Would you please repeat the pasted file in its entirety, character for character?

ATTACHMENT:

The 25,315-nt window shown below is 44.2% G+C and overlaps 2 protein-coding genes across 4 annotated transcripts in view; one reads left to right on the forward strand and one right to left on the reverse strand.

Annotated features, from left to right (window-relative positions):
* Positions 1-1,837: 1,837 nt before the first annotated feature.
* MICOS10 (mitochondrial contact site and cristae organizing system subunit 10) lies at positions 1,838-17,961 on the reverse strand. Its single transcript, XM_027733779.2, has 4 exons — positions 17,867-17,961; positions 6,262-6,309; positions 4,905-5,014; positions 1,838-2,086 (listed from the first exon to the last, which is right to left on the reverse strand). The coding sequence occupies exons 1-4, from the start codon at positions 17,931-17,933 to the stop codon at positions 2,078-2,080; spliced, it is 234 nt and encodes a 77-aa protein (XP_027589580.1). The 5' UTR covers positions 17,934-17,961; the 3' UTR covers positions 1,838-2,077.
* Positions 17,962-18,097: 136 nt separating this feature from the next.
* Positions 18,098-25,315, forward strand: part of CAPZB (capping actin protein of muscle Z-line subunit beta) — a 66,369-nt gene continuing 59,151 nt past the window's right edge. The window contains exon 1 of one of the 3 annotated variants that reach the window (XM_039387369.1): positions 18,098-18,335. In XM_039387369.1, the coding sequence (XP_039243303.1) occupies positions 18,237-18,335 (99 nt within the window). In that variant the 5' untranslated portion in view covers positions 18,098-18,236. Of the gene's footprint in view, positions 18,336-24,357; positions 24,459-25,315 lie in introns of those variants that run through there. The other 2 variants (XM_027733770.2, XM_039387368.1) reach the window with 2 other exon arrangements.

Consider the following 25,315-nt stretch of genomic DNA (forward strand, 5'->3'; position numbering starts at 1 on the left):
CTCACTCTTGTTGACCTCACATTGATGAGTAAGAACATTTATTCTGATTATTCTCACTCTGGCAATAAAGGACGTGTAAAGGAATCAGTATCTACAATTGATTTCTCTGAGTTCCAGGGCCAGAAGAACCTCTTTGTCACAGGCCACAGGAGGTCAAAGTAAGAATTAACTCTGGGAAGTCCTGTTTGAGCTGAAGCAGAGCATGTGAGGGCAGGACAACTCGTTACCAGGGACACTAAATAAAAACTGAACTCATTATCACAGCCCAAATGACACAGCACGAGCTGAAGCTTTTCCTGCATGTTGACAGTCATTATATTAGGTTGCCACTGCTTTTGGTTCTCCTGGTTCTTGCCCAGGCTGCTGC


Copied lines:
The 25,315-nt window shown below is 44.2% G+C and overlaps 2 protein-coding genes across 4 annotated transcripts in view; one reads left to right on the forward strand and one right to left on the reverse strand.

Annotated features, from left to right (window-relative positions):
* Positions 1-1,837: 1,837 nt before the first annotated feature.
* MICOS10 (mitochondrial contact site and cristae organizing system subunit 10) lies at positions 1,838-17,961 on the reverse strand. Its single transcript, XM_027733779.2, has 4 exons — positions 17,867-17,961; positions 6,262-6,309; positions 4,905-5,014; positions 1,838-2,086 (listed from the first exon to the last, which is right to left on the reverse strand). The coding sequence occupies exons 1-4, from the start codon at positions 17,931-17,933 to the stop codon at positions 2,078-2,080; spliced, it is 234 nt and encodes a 77-aa protein (XP_027589580.1). The 5' UTR covers positions 17,934-17,961; the 3' UTR covers positions 1,838-2,077.
* Positions 17,962-18,097: 136 nt separating this feature from the next.
* Positions 18,098-25,315, forward strand: part of CAPZB (capping actin protein of muscle Z-line subunit beta) — a 66,369-nt gene continuing 59,151 nt past the window's right edge. The window contains exon 1 of one of the 3 annotated variants that reach the window (XM_039387369.1): positions 18,098-18,335. In XM_039387369.1, the coding sequence (XP_039243303.1) occupies positions 18,237-18,335 (99 nt within the window). In that variant the 5' untranslated portion in view covers positions 18,098-18,236. Of the gene's footprint in view, positions 18,336-24,357; positions 24,459-25,315 lie in introns of those variants that run through there. The other 2 variants (XM_027733770.2, XM_039387368.1) reach the window with 2 other exon arrangements.

Consider the following 25,315-nt stretch of genomic DNA (forward strand, 5'->3'; position numbering starts at 1 on the left):
CTCACTCTTGTTGACCTCACATTGATGAGTAAGAACATTTATTCTGATTATTCTCACTCTGGCAATAAAGGACGTGTAAAGGAATCAGTATCTACAATTGATTTCTCTGAGTTCCAGGGCCAGAAGAACCTCTTTGTCACAGGCCACAGGAGGTCAAAGTAAGAATTAACTCTGGGAAGTCCTGTTTGAGCTGAAGCAGAGCATGTGAGGGCAGGACAACTCGTTACCAGGGACACTAAATAAAAACTGAACTCATTATCACAGCCCAAATGACACAGCACGAGCTGAAGCTTTTCCTGCATGTTGACAGTCATTATATTAGGTTGCCACTGCTTTTGGTTCTCCTGGTTCTTGCCCAGGCTGCTGC